“A New Silk Road” Initiative:

Due to the extremely high level of Islamic radicalization of Taliban movement in Afghanistan and its strong influence in Pakistan as nuclear power, which threatened potential conflict with India, Afghanistan and Pakistan has grown into a major enigma for regimes in Central Asia.

With a population more than 180 million, with extremely unstable tribal structure (Punjabis, Pashtun, Sindhi, Saraikis, Mujahirs, Baloch), with high rates of women fertility and high population growth rate, Pakistan is increasingly entering into a threat to cooperation with the countries in Central Asia. The same or similar situation was regarding Afghanistan. With 42% of the Pashtun tribes, who directly support radicalized Taliban movement, with extremely complex ethnic structure of the population (Tajiks- 27% , Hazars - 9%, Uzbeks - 9%, Aimaks- 4% , Turkmen 3%, Baloch - 2%), with high degree of women fertility (5.1%) and the extremely low level of literacy (only 31% of the population can read and write), Afghanistan also appears more as a serious threat than as an economic partner to countries in Central Asia. The political situation is even more complicated by the long border line of Pakistan, Afghanistan and Turkmenistan with Iran, which opens a wide space of confrontation between Sunni and Shia Islam, which creates additional problems in the region.

Program of integration of Afghanistan and Pakistan into the region of Central Asia and linking these countries with the broader market through the "A NEW SILK ROAD" project was focused on the reconstruction of transport infrastructure, liberalization of trade and investment, development of cross-border traffic and dynamic involvement of this region into global economy.[3]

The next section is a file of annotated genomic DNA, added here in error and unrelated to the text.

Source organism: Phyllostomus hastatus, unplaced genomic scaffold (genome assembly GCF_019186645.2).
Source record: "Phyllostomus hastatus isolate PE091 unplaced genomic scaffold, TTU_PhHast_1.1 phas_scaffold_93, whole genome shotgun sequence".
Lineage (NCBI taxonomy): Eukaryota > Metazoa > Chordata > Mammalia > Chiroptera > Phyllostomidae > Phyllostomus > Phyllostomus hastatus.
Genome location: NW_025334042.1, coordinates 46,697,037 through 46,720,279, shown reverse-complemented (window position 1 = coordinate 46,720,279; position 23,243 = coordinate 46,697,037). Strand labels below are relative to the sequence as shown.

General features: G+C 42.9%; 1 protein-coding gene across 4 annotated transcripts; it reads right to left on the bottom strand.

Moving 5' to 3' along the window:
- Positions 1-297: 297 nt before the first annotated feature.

Rich deposits of natural gas, petroleum, hydropower, with more than a billion and a half of potential consumers, makes the market of Central Asia, a very attractive place for foreign investment. Investment project of regional electricity grid (CASA) in value $540 million and project for the reconstruction of hydroelectric network in Afghanistan and Pakistan worth $ 1.7 billion were designed to supply electricity for more than 16 million people in this region.[4] Under the program "A New Silk Road" was secured construction and reconstruction about 3000 km of roads in Afghanistan . Within this project an agreement on mutual trade between Afghanistan and Pakistan, as well as an agreement on cross-border transport between Kirghizstan, Tajikistan and Afghanistan, was signed . Program shortening of waiting times at the border crossings, the introduction of new and more effective transport of weapons and drugs control across the border crossing points, and the reduction of customs procedures in trade between Afghanistan and Central Asian countries, should provide major financial savings and increase in trade between the countries of the region.[5]